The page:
In “Rhetoric and Competition: Academic Agonistics”, Linda Hutcheon describes a structural defect in the way that academics use rhetoric to make their arguments. She suggests that within intellectual discourse the primary mode of rhetorical engagement is one of competition. The outcome is a fundamentally unproductive, and downright destructive, approach to the discussion and exploration of ideas.
Instead of fostering a constructive discourse, one that literally builds and grows out of a shared investment in ideas and intellectual concerns, this approach privileges the brilliance of an attack mode devoted to breaking down and vigorously unmanning the vulnerabilities of an argument’s rhetorical structure. In other words, rhetorical engagement becomes a combative sport, and its participants gladiators hellbent on the destruction of one another.
In this sense, Hutcheon’s reforms to the state of rhetorical discourse within the academy shares much with Bateson’s own suggestion that we engage in a more “cybersystemic” existence that privileges coordination and cooperation over individualism and competition. In fact Hutcheon’s and Bateson’s reforms go hand in hand, as a collaborative social existence would need to be facilitated by an equally collaborative form of social communication. As long as we continue to conduct our lives and conversations gladiatorally, both seem to suggest, we will fail to harness the full potential of human existence.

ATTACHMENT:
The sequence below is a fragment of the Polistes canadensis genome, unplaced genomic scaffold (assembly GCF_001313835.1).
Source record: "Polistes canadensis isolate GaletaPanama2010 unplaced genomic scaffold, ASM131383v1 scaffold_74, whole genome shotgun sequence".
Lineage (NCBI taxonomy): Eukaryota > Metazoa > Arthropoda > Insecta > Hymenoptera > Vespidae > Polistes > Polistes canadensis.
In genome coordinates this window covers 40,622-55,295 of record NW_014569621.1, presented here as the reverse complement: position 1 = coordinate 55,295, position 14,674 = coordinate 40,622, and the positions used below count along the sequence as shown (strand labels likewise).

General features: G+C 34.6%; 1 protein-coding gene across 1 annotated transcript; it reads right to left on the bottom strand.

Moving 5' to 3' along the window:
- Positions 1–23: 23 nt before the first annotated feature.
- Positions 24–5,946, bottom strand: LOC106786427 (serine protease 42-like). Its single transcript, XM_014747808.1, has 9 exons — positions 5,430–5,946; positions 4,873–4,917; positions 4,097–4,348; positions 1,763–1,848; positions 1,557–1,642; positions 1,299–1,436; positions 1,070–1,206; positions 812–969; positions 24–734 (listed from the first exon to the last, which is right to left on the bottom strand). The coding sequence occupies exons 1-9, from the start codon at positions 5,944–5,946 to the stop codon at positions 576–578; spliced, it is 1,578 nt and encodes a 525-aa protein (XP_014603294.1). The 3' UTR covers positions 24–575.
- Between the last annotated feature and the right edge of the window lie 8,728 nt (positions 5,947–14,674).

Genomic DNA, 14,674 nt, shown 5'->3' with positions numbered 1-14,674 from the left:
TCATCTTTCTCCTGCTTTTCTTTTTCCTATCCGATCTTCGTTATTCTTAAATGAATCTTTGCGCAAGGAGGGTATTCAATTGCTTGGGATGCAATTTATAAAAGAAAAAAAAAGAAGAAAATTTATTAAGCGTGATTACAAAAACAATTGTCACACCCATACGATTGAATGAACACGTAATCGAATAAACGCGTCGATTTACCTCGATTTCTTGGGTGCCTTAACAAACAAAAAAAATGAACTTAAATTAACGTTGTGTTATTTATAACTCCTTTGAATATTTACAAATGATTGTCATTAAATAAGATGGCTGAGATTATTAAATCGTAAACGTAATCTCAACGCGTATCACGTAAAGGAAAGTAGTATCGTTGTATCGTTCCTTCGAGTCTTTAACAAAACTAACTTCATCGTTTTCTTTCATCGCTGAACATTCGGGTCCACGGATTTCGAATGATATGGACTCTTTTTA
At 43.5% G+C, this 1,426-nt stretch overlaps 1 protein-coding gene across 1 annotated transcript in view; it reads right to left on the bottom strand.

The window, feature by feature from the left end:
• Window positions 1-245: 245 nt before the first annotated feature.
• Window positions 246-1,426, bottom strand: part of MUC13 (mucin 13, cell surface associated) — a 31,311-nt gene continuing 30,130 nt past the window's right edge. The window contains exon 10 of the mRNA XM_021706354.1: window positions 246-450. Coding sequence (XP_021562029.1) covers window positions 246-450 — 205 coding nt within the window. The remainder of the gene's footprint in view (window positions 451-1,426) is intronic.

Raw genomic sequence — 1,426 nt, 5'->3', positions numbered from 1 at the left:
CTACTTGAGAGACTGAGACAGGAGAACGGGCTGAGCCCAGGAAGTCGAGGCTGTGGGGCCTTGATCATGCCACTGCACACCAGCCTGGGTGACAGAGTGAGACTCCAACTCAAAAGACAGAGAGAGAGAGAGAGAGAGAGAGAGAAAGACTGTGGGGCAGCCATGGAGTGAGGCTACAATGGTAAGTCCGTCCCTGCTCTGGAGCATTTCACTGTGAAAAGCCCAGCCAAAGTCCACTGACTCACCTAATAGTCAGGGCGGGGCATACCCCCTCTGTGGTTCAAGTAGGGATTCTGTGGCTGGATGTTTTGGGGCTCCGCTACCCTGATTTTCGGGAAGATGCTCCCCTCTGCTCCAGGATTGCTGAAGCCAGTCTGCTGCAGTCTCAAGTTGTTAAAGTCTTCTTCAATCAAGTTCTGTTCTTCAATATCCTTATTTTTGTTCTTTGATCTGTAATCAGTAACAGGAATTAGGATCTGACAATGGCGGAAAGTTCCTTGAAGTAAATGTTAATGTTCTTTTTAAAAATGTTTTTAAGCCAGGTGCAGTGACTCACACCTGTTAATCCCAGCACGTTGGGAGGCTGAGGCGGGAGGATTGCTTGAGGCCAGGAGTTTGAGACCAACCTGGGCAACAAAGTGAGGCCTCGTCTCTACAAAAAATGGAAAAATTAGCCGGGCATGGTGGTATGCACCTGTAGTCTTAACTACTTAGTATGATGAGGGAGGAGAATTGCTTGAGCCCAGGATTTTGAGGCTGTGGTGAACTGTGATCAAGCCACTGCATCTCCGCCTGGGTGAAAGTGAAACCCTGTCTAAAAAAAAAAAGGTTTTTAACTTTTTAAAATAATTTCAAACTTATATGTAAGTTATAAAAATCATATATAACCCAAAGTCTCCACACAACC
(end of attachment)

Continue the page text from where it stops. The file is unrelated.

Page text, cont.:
However, while Hutcheon’s message paints a brightly positive picture of the cooperative approach to rhetorical engagement, it overlooks the potential vulnerabilities of such an approach. Poster ps0800 exposes just such a vulnerability when he writes that “cooperation is as fragile as trust, where one incentive to break the effort undermines the possibilities of it in the future”. In this light, it might be more interesting to interrogate the following question: if cooperation is so self-evidently more productive as a principle of social and rhetorical engagement, then why has it consistently been undermined by a more aggressive and agonistic forms of interaction?